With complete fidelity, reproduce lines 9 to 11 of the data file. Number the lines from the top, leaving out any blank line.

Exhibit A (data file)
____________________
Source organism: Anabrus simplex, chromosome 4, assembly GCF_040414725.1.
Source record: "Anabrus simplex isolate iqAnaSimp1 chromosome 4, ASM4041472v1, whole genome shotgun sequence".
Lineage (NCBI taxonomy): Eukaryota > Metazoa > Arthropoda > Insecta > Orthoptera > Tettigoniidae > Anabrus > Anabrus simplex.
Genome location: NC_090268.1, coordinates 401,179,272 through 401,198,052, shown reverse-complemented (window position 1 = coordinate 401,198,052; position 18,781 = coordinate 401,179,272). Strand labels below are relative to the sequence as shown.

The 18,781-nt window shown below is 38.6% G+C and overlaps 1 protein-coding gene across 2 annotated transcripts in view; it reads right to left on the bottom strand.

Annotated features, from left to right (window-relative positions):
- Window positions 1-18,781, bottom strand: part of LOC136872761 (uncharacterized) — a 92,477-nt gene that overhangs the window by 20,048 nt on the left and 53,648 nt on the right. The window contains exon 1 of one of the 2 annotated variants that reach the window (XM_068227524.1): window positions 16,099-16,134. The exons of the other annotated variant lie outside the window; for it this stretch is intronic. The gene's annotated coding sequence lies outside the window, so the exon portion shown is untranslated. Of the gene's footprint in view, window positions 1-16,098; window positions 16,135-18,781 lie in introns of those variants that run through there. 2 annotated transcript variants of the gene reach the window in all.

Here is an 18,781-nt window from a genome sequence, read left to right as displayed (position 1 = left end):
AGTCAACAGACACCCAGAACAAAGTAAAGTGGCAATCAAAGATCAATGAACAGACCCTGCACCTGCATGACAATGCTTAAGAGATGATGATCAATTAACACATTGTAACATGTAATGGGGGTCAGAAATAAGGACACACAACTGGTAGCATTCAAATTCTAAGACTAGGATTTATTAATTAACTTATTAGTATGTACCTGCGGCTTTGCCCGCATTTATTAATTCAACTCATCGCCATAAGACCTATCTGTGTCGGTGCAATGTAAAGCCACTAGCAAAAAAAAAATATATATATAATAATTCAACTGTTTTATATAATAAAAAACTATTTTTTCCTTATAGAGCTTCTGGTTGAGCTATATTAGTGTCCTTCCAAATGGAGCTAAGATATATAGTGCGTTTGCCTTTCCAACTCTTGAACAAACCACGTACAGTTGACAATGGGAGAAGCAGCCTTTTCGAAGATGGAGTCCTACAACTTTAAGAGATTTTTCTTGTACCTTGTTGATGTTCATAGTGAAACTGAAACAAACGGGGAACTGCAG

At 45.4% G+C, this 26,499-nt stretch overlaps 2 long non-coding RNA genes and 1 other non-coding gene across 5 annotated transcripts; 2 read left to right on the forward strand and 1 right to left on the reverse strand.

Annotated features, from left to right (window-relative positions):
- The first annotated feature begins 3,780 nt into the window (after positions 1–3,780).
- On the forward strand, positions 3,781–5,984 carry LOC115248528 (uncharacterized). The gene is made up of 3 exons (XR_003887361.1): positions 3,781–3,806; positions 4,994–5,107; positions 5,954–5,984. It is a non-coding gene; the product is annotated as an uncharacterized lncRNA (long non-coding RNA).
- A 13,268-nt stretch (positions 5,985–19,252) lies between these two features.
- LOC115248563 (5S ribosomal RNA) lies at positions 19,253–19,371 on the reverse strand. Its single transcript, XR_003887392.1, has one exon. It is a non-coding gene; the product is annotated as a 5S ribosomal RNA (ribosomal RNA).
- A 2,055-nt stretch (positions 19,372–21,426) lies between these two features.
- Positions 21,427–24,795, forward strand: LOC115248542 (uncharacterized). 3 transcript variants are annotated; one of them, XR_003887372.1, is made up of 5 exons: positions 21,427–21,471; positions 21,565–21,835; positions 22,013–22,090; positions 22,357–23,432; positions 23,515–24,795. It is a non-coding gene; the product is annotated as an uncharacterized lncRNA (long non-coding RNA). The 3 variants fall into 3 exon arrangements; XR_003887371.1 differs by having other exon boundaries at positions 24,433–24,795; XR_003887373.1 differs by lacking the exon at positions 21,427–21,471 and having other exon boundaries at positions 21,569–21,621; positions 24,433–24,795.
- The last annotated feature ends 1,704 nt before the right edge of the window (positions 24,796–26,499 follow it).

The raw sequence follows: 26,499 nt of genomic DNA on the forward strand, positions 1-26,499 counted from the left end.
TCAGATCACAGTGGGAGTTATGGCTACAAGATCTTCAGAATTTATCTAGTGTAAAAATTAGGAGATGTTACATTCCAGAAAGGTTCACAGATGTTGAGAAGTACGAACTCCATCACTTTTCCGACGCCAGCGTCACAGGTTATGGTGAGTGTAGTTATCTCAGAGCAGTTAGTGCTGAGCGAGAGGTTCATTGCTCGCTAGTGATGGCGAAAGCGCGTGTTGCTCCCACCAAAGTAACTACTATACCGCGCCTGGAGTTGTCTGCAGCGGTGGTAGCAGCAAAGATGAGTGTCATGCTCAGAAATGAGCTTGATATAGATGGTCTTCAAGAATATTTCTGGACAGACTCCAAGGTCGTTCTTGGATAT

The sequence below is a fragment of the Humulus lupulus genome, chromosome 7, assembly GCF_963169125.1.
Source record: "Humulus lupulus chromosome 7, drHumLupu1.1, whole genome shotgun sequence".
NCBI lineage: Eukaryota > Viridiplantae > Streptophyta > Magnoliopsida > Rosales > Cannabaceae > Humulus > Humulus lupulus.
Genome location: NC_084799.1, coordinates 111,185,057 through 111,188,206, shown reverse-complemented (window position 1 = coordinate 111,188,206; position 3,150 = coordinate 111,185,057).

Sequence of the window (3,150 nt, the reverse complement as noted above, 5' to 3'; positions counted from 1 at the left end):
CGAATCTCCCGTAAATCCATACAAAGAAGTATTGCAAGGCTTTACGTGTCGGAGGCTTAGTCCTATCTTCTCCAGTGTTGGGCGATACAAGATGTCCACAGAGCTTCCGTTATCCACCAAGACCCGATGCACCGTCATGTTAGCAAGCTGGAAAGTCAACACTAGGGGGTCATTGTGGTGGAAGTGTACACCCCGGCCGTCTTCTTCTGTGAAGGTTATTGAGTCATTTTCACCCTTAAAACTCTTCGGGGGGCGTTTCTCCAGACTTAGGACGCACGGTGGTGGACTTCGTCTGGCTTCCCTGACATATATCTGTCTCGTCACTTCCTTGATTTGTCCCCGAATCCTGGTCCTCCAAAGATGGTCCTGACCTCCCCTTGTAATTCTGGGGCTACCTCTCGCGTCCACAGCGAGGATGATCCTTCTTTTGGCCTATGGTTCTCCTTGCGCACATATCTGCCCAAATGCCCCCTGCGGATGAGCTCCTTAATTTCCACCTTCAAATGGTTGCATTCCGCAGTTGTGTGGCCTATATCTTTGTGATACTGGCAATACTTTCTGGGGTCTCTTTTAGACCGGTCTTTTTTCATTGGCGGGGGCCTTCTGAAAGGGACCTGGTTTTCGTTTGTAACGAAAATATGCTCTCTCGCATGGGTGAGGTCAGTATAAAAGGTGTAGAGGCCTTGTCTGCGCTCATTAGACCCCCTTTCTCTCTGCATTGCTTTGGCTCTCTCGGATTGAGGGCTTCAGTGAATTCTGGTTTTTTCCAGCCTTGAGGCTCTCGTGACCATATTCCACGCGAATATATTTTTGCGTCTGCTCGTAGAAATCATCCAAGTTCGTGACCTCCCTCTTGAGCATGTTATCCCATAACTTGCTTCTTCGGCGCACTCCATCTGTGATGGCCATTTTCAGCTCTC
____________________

AGTCAACAGACACCCAGAACAAAGTAAAGTGGCAATCAAAGATCAATGAACAGACCCTGCACCTGCATGACAATGCTTAAGAGATGATGATCAATTAACACATTGTAACATGTAATGGGGGTCAGAAATAAGGACACACAACTGGTAGCATTCAAATTCTAAGACTAGGATTTATTAATTAACTTATTAGTATGTACCTGCGGCTTTGCCCGCATTTATTAATTCAACTCATCGCCATAAGACCTATCTGTGTCGGTGCAATGTAAAGCCACTAGCAAAAAAAAAATATATATATAATAATTCAACTGTTTTATATAATAAAAAACTATTTTTTCCTTATAGAGCTTCTGGTTGAGCTATATTAGTGTCCTTCCAAATGGAGCTAAGATATATAGTGCGTTTGCCTTTCCAACTCTTGAACAAACCACGTACAGTTGACAATGGGAGAAGCAGCCTTTTCGAAGATGGAGTCCTACAACTTTAAGAGATTTTTCTTGTACCTTGTTGATGTTCATAGTGAAACTGAAACAAACGGGGAACTGCAG

At 45.4% G+C, this 26,499-nt stretch overlaps 2 long non-coding RNA genes and 1 other non-coding gene across 5 annotated transcripts; 2 read left to right on the forward strand and 1 right to left on the reverse strand.

Annotated features, from left to right (window-relative positions):